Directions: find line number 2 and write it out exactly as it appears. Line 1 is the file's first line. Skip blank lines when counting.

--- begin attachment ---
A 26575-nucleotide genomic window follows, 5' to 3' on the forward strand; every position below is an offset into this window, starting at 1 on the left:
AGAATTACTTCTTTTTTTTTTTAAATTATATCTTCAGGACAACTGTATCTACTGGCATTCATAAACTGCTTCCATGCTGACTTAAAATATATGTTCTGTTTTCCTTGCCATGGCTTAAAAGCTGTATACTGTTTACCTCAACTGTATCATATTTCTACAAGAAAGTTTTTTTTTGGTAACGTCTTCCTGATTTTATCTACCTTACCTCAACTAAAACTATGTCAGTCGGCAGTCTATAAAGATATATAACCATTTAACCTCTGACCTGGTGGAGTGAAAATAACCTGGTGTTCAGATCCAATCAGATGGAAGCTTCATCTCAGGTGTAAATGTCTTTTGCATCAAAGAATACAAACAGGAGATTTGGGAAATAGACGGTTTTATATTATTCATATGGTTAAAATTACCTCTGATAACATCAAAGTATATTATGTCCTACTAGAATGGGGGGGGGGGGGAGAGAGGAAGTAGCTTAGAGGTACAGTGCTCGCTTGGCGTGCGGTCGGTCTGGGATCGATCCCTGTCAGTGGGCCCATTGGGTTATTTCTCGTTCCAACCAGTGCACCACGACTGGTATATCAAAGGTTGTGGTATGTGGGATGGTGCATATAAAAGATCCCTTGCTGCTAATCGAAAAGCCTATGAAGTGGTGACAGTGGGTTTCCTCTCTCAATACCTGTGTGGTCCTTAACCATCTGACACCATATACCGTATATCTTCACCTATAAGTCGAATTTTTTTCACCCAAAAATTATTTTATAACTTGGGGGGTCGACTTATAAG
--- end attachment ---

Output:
AGAATTACTTCTTTTTTTTTTTAAATTATATCTTCAGGACAACTGTATCTACTGGCATTCATAAACTGCTTCCATGCTGACTTAAAATATATGTTCTGTTTTCCTTGCCATGGCTTAAAAGCTGTATACTGTTTACCTCAACTGTATCATATTTCTACAAGAAAGTTTTTTTTTGGTAACGTCTTCCTGATTTTATCTACCTTACCTCAACTAAAACTATGTCAGTCGGCAGTCTATAAAGATATATAACCATTTAACCTCTGACCTGGTGGAGTGAAAATAACCTGGTGTTCAGATCCAATCAGATGGAAGCTTCATCTCAGGTGTAAATGTCTTTTGCATCAAAGAATACAAACAGGAGATTTGGGAAATAGACGGTTTTATATTATTCATATGGTTAAAATTACCTCTGATAACATCAAAGTATATTATGTCCTACTAGAATGGGGGGGGGGGGGAGAGAGGAAGTAGCTTAGAGGTACAGTGCTCGCTTGGCGTGCGGTCGGTCTGGGATCGATCCCTGTCAGTGGGCCCATTGGGTTATTTCTCGTTCCAACCAGTGCACCACGACTGGTATATCAAAGGTTGTGGTATGTGGGATGGTGCATATAAAAGATCCCTTGCTGCTAATCGAAAAGCCTATGAAGTGGTGACAGTGGGTTTCCTCTCTCAATACCTGTGTGGTCCTTAACCATCTGACACCATATACCGTATATCTTCACCTATAAGTCGAATTTTTTTCACCCAAAAATTATTTTATAACTTGGGGGGTCGACTTATAAG